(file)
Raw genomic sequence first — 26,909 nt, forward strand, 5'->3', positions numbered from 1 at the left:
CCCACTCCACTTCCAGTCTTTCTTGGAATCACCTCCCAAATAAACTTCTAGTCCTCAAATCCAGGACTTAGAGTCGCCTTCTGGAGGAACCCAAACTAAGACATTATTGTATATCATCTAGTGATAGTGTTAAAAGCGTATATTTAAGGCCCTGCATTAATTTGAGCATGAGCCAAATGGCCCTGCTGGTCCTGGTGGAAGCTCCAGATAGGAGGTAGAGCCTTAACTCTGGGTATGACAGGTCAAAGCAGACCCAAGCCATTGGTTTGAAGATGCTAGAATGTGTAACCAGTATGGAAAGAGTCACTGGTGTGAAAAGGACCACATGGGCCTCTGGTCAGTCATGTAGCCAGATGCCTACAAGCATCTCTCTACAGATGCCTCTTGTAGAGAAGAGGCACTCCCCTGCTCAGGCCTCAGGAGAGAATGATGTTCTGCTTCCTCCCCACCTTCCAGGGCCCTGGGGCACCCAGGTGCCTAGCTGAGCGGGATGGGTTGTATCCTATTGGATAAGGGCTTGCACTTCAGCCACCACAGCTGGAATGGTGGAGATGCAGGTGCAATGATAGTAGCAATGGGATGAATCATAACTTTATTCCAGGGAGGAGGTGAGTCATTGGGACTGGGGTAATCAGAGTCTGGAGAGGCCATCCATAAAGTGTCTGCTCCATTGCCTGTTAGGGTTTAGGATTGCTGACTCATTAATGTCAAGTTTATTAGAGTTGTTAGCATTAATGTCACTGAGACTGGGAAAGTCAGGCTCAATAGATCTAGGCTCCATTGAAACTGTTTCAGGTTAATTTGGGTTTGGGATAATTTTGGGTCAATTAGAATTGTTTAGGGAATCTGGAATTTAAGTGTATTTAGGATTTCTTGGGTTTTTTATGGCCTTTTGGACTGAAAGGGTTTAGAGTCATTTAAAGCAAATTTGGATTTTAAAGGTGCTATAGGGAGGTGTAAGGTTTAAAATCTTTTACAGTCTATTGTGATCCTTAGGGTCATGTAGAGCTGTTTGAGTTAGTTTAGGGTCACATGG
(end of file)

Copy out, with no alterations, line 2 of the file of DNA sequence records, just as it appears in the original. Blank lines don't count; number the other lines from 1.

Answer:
CCCACTCCACTTCCAGTCTTTCTTGGAATCACCTCCCAAATAAACTTCTAGTCCTCAAATCCAGGACTTAGAGTCGCCTTCTGGAGGAACCCAAACTAAGACATTATTGTATATCATCTAGTGATAGTGTTAAAAGCGTATATTTAAGGCCCTGCATTAATTTGAGCATGAGCCAAATGGCCCTGCTGGTCCTGGTGGAAGCTCCAGATAGGAGGTAGAGCCTTAACTCTGGGTATGACAGGTCAAAGCAGACCCAAGCCATTGGTTTGAAGATGCTAGAATGTGTAACCAGTATGGAAAGAGTCACTGGTGTGAAAAGGACCACATGGGCCTCTGGTCAGTCATGTAGCCAGATGCCTACAAGCATCTCTCTACAGATGCCTCTTGTAGAGAAGAGGCACTCCCCTGCTCAGGCCTCAGGAGAGAATGATGTTCTGCTTCCTCCCCACCTTCCAGGGCCCTGGGGCACCCAGGTGCCTAGCTGAGCGGGATGGGTTGTATCCTATTGGATAAGGGCTTGCACTTCAGCCACCACAGCTGGAATGGTGGAGATGCAGGTGCAATGATAGTAGCAATGGGATGAATCATAACTTTATTCCAGGGAGGAGGTGAGTCATTGGGACTGGGGTAATCAGAGTCTGGAGAGGCCATCCATAAAGTGTCTGCTCCATTGCCTGTTAGGGTTTAGGATTGCTGACTCATTAATGTCAAGTTTATTAGAGTTGTTAGCATTAATGTCACTGAGACTGGGAAAGTCAGGCTCAATAGATCTAGGCTCCATTGAAACTGTTTCAGGTTAATTTGGGTTTGGGATAATTTTGGGTCAATTAGAATTGTTTAGGGAATCTGGAATTTAAGTGTATTTAGGATTTCTTGGGTTTTTTATGGCCTTTTGGACTGAAAGGGTTTAGAGTCATTTAAAGCAAATTTGGATTTTAAAGGTGCTATAGGGAGGTGTAAGGTTTAAAATCTTTTACAGTCTATTGTGATCCTTAGGGTCATGTAGAGCTGTTTGAGTTAGTTTAGGGTCACATGG